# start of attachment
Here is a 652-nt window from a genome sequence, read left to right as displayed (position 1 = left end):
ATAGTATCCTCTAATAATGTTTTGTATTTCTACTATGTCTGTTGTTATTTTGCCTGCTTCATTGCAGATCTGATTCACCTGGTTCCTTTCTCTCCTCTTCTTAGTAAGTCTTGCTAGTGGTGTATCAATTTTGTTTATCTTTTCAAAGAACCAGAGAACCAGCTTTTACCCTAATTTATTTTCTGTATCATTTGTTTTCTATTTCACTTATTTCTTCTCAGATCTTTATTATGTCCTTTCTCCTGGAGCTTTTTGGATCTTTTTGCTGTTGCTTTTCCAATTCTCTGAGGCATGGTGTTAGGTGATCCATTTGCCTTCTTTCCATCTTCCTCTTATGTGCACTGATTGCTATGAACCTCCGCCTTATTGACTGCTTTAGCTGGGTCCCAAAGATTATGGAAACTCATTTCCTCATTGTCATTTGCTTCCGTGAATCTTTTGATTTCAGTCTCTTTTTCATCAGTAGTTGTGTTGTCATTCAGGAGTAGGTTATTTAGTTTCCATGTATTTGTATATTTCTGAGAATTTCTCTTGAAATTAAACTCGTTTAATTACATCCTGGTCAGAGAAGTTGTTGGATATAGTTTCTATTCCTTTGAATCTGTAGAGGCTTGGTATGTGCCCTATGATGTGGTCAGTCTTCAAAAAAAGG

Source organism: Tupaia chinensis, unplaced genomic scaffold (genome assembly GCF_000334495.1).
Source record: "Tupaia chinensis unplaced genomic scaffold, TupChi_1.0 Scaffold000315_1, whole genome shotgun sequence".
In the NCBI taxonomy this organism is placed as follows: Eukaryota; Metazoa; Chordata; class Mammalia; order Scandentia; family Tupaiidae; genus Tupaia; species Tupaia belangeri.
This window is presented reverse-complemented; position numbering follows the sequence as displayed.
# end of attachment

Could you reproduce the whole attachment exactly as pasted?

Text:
Here is a 652-nt window from a genome sequence, read left to right as displayed (position 1 = left end):
ATAGTATCCTCTAATAATGTTTTGTATTTCTACTATGTCTGTTGTTATTTTGCCTGCTTCATTGCAGATCTGATTCACCTGGTTCCTTTCTCTCCTCTTCTTAGTAAGTCTTGCTAGTGGTGTATCAATTTTGTTTATCTTTTCAAAGAACCAGAGAACCAGCTTTTACCCTAATTTATTTTCTGTATCATTTGTTTTCTATTTCACTTATTTCTTCTCAGATCTTTATTATGTCCTTTCTCCTGGAGCTTTTTGGATCTTTTTGCTGTTGCTTTTCCAATTCTCTGAGGCATGGTGTTAGGTGATCCATTTGCCTTCTTTCCATCTTCCTCTTATGTGCACTGATTGCTATGAACCTCCGCCTTATTGACTGCTTTAGCTGGGTCCCAAAGATTATGGAAACTCATTTCCTCATTGTCATTTGCTTCCGTGAATCTTTTGATTTCAGTCTCTTTTTCATCAGTAGTTGTGTTGTCATTCAGGAGTAGGTTATTTAGTTTCCATGTATTTGTATATTTCTGAGAATTTCTCTTGAAATTAAACTCGTTTAATTACATCCTGGTCAGAGAAGTTGTTGGATATAGTTTCTATTCCTTTGAATCTGTAGAGGCTTGGTATGTGCCCTATGATGTGGTCAGTCTTCAAAAAAAGG

Source organism: Tupaia chinensis, unplaced genomic scaffold (genome assembly GCF_000334495.1).
Source record: "Tupaia chinensis unplaced genomic scaffold, TupChi_1.0 Scaffold000315_1, whole genome shotgun sequence".
In the NCBI taxonomy this organism is placed as follows: Eukaryota; Metazoa; Chordata; class Mammalia; order Scandentia; family Tupaiidae; genus Tupaia; species Tupaia belangeri.
This window is presented reverse-complemented; position numbering follows the sequence as displayed.